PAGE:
One of my favorite concepts when it comes to shields is the Atmosphere Armor concept. An electric current flows through an area of air, ionizing it and solidifying it into a charged wall. Excellent for stopping projectiles, but it's a system that has to remain stationary. The idea is grounded in the work of Nicola Tesla.
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| June 28, 2010, 7:35 pm
He had all sorts of ideas. Look up HAARP. There's an array in Alaska. They say it can change the weather and create earthquakes, just for starters.
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| June 28, 2010, 10:15 pm
I don't typically "use" shields in my space ships. I always found shields cheap, but I imagine my ships have a weak shield that redirects general small space debris away from the hull of the ship. Rarely militarized because it consumes so much energy.
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| July 12, 2010, 10:28 am
I like classic shielding like in Star Trek, but it has always bothered me that you can't see the shield emitters on the hulls.
So when I build a space craft, i make it a point to show where the shield emitters are (I see them as a kind of lens or something. I mostly use dots or dishes.
I use domes when I need to show off a very powerful shield generator.
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| September 18, 2010, 7:55 pm
The ship projects a bubble of inert gas that is contained within a electromagnetic field, electricity is passed through the gas and it becomes super heated within the magnetic field, the gas reaches a temperature of 300,000,000 degrees which vaporizes any solid that passes through it and the electromagnetic bubble stops any radiation or other form of energy such as a energy weapon from hitting the Hull of the vessel
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| November 10, 2010, 4:35 am
Quoting Empire of Rumination
The ship projects a bubble of inert gas that is contained within a electromagnetic field, electricity is passed through the gas and it becomes super heated within the magnetic field, the gas reaches a temperature of 300,000,000 degrees which vaporizes any solid that passes through it and the electromagnetic bubble stops any radiation or other form of energy such as a energy weapon from hitting the Hull of the vessel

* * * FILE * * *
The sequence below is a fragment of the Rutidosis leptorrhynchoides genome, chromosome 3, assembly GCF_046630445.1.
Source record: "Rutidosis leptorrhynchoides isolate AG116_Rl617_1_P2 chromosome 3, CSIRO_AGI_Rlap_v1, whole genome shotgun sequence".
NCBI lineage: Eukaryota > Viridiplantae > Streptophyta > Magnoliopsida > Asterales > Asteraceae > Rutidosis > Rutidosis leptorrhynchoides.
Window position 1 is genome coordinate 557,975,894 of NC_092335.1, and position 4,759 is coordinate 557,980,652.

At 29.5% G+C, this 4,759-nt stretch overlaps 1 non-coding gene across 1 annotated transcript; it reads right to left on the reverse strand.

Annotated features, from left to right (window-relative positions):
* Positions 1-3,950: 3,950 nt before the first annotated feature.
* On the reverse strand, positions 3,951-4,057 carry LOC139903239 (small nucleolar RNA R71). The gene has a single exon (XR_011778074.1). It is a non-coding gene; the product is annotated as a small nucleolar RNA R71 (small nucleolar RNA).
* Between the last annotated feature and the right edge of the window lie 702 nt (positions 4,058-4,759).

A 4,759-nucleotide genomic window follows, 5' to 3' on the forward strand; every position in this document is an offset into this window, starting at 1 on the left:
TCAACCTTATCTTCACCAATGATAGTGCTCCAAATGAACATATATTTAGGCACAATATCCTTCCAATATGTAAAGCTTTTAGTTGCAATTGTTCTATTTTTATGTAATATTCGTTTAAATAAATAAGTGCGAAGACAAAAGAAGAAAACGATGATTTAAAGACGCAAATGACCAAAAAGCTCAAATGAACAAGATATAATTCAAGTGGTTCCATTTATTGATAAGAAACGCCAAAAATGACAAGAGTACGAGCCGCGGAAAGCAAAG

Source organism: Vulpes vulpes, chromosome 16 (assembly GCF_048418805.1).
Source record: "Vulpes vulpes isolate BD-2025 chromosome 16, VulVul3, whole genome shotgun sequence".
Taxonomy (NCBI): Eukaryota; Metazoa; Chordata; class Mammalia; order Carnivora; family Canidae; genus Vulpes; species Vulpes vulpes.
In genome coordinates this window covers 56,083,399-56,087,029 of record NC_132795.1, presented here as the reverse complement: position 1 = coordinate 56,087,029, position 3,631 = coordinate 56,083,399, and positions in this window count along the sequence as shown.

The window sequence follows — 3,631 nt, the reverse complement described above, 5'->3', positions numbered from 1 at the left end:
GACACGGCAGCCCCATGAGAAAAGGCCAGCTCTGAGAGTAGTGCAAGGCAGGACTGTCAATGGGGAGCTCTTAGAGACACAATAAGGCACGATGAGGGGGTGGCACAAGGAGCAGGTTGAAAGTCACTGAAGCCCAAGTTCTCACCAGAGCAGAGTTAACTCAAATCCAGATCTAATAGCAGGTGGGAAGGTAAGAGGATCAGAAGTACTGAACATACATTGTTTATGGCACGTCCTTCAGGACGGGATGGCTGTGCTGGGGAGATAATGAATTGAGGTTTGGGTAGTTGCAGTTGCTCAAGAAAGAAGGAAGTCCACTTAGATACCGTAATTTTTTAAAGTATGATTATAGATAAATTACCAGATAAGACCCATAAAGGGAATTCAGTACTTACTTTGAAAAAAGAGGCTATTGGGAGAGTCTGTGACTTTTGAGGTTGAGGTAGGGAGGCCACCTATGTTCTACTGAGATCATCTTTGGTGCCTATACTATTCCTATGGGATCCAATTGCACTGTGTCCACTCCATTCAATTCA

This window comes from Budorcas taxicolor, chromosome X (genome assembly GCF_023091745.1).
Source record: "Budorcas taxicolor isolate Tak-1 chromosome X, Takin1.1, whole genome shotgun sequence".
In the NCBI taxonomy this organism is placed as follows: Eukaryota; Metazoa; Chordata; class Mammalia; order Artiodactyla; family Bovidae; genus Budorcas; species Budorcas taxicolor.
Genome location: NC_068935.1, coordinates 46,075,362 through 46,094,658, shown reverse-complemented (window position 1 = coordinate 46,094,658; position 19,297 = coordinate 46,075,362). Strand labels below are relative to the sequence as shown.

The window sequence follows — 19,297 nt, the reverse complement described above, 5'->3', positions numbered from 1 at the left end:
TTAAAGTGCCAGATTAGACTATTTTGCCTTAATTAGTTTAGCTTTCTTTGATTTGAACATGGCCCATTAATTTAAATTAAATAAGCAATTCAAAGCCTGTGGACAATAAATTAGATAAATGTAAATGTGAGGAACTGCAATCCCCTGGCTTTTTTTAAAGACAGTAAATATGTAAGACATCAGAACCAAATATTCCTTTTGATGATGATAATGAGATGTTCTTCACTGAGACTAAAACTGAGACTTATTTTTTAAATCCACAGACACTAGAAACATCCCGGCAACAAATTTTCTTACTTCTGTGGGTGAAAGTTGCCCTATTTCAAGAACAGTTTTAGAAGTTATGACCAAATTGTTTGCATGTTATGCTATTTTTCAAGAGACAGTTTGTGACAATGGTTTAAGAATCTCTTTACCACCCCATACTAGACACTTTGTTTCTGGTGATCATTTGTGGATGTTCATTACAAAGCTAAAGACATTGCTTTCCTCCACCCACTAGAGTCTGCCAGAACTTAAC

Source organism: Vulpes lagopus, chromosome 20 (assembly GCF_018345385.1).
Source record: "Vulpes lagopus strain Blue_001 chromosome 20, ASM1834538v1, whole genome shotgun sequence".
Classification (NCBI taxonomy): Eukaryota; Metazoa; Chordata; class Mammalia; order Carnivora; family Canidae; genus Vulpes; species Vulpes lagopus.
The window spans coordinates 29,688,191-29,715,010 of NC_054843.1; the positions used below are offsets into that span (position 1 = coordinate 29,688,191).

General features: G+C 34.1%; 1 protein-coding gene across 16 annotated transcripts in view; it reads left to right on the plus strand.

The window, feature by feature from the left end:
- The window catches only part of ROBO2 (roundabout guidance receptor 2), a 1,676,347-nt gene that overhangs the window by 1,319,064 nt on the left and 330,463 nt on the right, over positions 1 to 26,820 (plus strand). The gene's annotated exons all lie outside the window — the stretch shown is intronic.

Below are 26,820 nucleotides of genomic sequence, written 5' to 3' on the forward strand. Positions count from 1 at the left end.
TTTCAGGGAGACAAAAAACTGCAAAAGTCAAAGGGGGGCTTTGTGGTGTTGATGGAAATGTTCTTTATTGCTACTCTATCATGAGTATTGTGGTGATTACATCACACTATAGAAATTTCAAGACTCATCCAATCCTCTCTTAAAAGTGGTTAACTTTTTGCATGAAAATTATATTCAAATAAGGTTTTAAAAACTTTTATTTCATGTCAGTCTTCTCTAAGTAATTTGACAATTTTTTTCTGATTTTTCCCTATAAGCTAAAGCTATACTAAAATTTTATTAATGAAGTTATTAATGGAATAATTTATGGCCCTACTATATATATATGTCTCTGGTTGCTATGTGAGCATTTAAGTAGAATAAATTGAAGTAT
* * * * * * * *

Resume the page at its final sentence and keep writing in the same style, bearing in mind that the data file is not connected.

How do you keep it from melting the ship? is the bubble filled with gas or is the gas in a thin membrane like the soap of a soap bubble?
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| November 10, 2010, 2:46 pm
Quoting JWG 258

How do you keep it from melting the ship? is the bubble filled with gas or is the gas in a thin membrane like the soap of a soap bubble?



its a thin membrane
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| November 11, 2010, 4:12 am
My science-fiction nations use particle shields, which can stop most ballistics very well, but are vulnerable to EMP and strong radiation.

@Empire of Rumination - how do you stop the radiated heat from three hundred million degrees of plasma from melting the ship simply through infrared radiation?
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| November 13, 2010, 6:05 pm
Shields on my ships are generally Electromagnetic field generators, or EMF shields. These generators create a field that can cause most metallic ballistic rounds to be deflected, if not largely decelerated. They are good against any weapons that have an ionic charge, such as plasma weapons.
Shields come in civilian grades, and military grades. Civilian grades go upto 5, while military can go upto 10. Civilian grade 5 is roughly equivalent in power to military grade 1.

Armour-wise, most ships nowadays in my fleet have titanium-aluminum alloy plating with a thin layer of tungsten coating the outside of the hull in combination with an insulative material to avoid most thermal damage.
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| October 1, 2011, 5:21 pm